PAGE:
Lizard microhabitat and fire fuel management


In the USA, management to decrease fire risk in forest includes the removal of dead vegetation and debris, removed through thinning, prescribed burning and other removal methods. However, dead vegetation provides a key microhabitat for a range of animals including many invertebrates, reptiles, cavity-nesting birds and small mammals.

A study of the use of living, dead standing and dead prone trees by four species of phrynosomatid lizard was undertaken in Colarado, USA. The objectives were to assess tree usage and differences in use among species, and look at the conservation implications of the removal of dead wood.

Study area: The study was undertaken at the Colorado National Monument on the Colorado Plateau in three years (1990, 1992, 2000). The habitat is mostly pinyon pine Pinus edulis and juniper Juniperus utahensis woodland, with a sandy substrate interspersed with flat rocky areas.

Lizard species: Within this open woodland, microhabitat use of four sympatric phrynosomatid lizards was assessed: eastern fence lizard Sceloporus undulatus and tree lizard Urosaurus ornatus are both rock-dwelling and arboreal; sagebrush lizard Sceloporus graciosus and side-blotched lizard Uta stansburiana are primarily terrestrial. All four species however, use dead trees as 'perch' sites.

Lizard surveys: During late May 1990, late May and early June 1992, and August 2000, 10, 21, and 15 person-days, respectively, were spent searching for lizards. Features likely to be included in lizard territories were concentrated upon to maximize lizard observations. Lizards were censused using mark and recapture. Each captured individual was sexed, given a distinct temporary paint mark and released at the initial point of observation. Each time a lizard was observed or captured, a description of the habitat was recorded within a 5 m radius of the initial observation point i.e. capture point tree type, and the number of living, dead standing, and dead prone trees (pinyon and juniper).

For each lizard species, the proportion of each tree category (living, dead prone and dead standing) used was calculated from the number of captures on each type of tree and the total number of available trees at the capture site and within its radius.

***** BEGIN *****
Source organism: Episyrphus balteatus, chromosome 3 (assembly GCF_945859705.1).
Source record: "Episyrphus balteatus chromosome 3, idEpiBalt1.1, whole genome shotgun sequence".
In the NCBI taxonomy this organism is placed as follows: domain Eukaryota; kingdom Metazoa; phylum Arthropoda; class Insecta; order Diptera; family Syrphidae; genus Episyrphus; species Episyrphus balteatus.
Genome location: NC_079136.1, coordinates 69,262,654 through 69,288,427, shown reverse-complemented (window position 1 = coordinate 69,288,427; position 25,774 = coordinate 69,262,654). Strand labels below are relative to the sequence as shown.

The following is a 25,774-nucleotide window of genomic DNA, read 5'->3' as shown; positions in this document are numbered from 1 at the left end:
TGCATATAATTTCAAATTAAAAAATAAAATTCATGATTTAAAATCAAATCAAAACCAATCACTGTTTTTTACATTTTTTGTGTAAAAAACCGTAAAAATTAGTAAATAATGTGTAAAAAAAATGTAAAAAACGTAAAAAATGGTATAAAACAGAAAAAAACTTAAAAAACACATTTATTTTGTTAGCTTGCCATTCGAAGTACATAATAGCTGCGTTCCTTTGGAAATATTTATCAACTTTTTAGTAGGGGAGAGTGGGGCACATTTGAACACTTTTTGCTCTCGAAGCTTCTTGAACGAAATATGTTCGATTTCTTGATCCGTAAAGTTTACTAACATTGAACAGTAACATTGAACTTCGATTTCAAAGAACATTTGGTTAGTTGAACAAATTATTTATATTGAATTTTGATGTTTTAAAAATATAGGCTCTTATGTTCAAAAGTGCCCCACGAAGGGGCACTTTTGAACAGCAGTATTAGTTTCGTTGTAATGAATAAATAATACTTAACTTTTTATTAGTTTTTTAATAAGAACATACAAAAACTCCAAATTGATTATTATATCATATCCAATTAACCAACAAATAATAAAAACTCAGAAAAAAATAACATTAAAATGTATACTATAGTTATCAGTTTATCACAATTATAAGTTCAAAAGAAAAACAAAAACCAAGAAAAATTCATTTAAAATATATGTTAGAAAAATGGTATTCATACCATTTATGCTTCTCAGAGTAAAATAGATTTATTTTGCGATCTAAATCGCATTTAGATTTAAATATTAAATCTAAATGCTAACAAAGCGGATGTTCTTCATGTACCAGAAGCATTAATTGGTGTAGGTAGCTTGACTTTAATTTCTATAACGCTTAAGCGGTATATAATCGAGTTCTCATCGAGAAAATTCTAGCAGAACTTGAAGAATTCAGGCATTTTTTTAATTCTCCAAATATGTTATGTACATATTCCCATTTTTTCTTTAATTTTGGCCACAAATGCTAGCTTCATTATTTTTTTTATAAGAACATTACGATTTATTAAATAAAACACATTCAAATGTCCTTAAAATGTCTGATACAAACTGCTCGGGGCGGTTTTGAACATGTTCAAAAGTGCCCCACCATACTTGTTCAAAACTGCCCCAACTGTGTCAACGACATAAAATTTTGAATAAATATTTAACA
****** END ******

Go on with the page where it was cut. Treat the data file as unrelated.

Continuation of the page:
Use of trees: Average use and total percent availability of living, dead standing, and dead prone trees during 1990, 1992, and 2000 are summarised in Table 1 (attached). Percentage use was highly significantly different among the three tree categories but not among lizard species.

Despite greater availability of live trees, all species used dead (prone and standing) trees far more than live ones. The arboreal U.ornatus, was the only species that differed in the use of dead standing as opposed to dead prone trees, using dead standing juniper and pine more often than prone. A similar but not significant preference was apparent for S.undulatus. U.ornatus and S.undulatus were observed using arboreal microhabitat, often in conjunction with rocks, for perching and basking, territory surveillance, feeding, shelter and as refugia. As dead pinyon and juniper are preferred to living trees, these are considered to be an important component of these species' territories. As dead trees become available, lizards shift their territory and home range boundaries to exploit this microhabitat.

The two mostly terrestrial species S.graciosus and U.stansburiana, were expected to use dead prone trees more frequently than dead standing trees (as dead prone trees are more accessible and act as refugia) but infact no significant preference was found. Despite the small sample sizes of U.stansburiana (N = 22), those that were captured in trees showed the same preferential pattern of use as the two arboreal species U.ornatus (N = 102) and S.undulatus (N = 71), and also S.graciosus (N=80) of dead compared to live trees.

During the study, concentrations of all four species were found in areas with numerous dead juniper and pine, with comparatively few individuals in the surrounding habitat with relatively few dead trees. This suggests that concentrations of dead prone and standing trees represent an important habitat component for these lizards, concurring with several other studies in southern USA.

Conclusions: All four study species used dead trees (both prone and standing) more frequently than live ones, despite an opposite pattern of availability. U.ornatus used dead standing more often than dead prone trees, reflecting its arboreal nature. In addition to trees, the study lizards also exploited other substrates (rock ledges and rock faces) which almost certainly also influenced patterns of lizard distribution and numbers. During the study, 54.4% of all lizards encountered were perched on live or dead trees, while the remaining 45.6% were observed on rock or sandy substrate.

Note: If using or referring to this published study, please read and quote the original paper.

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